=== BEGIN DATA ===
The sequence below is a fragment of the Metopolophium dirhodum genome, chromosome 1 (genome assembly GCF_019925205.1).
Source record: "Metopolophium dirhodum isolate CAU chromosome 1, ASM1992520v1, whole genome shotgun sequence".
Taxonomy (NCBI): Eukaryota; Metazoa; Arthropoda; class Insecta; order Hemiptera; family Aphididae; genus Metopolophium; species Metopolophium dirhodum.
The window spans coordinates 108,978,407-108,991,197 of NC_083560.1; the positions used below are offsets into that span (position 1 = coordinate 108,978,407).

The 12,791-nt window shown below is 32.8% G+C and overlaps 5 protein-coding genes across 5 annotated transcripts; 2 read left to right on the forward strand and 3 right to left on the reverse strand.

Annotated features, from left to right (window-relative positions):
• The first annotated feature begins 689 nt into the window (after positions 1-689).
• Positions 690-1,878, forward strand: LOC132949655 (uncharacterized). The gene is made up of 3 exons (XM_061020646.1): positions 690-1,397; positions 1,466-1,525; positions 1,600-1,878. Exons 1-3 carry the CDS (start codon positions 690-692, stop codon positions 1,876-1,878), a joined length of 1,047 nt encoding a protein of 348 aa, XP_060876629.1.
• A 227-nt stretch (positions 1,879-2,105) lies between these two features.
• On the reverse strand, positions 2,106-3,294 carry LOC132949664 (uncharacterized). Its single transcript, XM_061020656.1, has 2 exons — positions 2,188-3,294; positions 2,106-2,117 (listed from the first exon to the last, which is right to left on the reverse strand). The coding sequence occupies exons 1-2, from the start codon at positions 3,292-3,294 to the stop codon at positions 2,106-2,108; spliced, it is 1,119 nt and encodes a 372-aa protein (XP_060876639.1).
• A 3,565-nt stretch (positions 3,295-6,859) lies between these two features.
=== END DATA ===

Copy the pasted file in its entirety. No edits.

The sequence below is a fragment of the Metopolophium dirhodum genome, chromosome 1 (genome assembly GCF_019925205.1).
Source record: "Metopolophium dirhodum isolate CAU chromosome 1, ASM1992520v1, whole genome shotgun sequence".
Taxonomy (NCBI): Eukaryota; Metazoa; Arthropoda; class Insecta; order Hemiptera; family Aphididae; genus Metopolophium; species Metopolophium dirhodum.
The window spans coordinates 108,978,407-108,991,197 of NC_083560.1; the positions used below are offsets into that span (position 1 = coordinate 108,978,407).

The 12,791-nt window shown below is 32.8% G+C and overlaps 5 protein-coding genes across 5 annotated transcripts; 2 read left to right on the forward strand and 3 right to left on the reverse strand.

Annotated features, from left to right (window-relative positions):
• The first annotated feature begins 689 nt into the window (after positions 1-689).
• Positions 690-1,878, forward strand: LOC132949655 (uncharacterized). The gene is made up of 3 exons (XM_061020646.1): positions 690-1,397; positions 1,466-1,525; positions 1,600-1,878. Exons 1-3 carry the CDS (start codon positions 690-692, stop codon positions 1,876-1,878), a joined length of 1,047 nt encoding a protein of 348 aa, XP_060876629.1.
• A 227-nt stretch (positions 1,879-2,105) lies between these two features.
• On the reverse strand, positions 2,106-3,294 carry LOC132949664 (uncharacterized). Its single transcript, XM_061020656.1, has 2 exons — positions 2,188-3,294; positions 2,106-2,117 (listed from the first exon to the last, which is right to left on the reverse strand). The coding sequence occupies exons 1-2, from the start codon at positions 3,292-3,294 to the stop codon at positions 2,106-2,108; spliced, it is 1,119 nt and encodes a 372-aa protein (XP_060876639.1).
• A 3,565-nt stretch (positions 3,295-6,859) lies between these two features.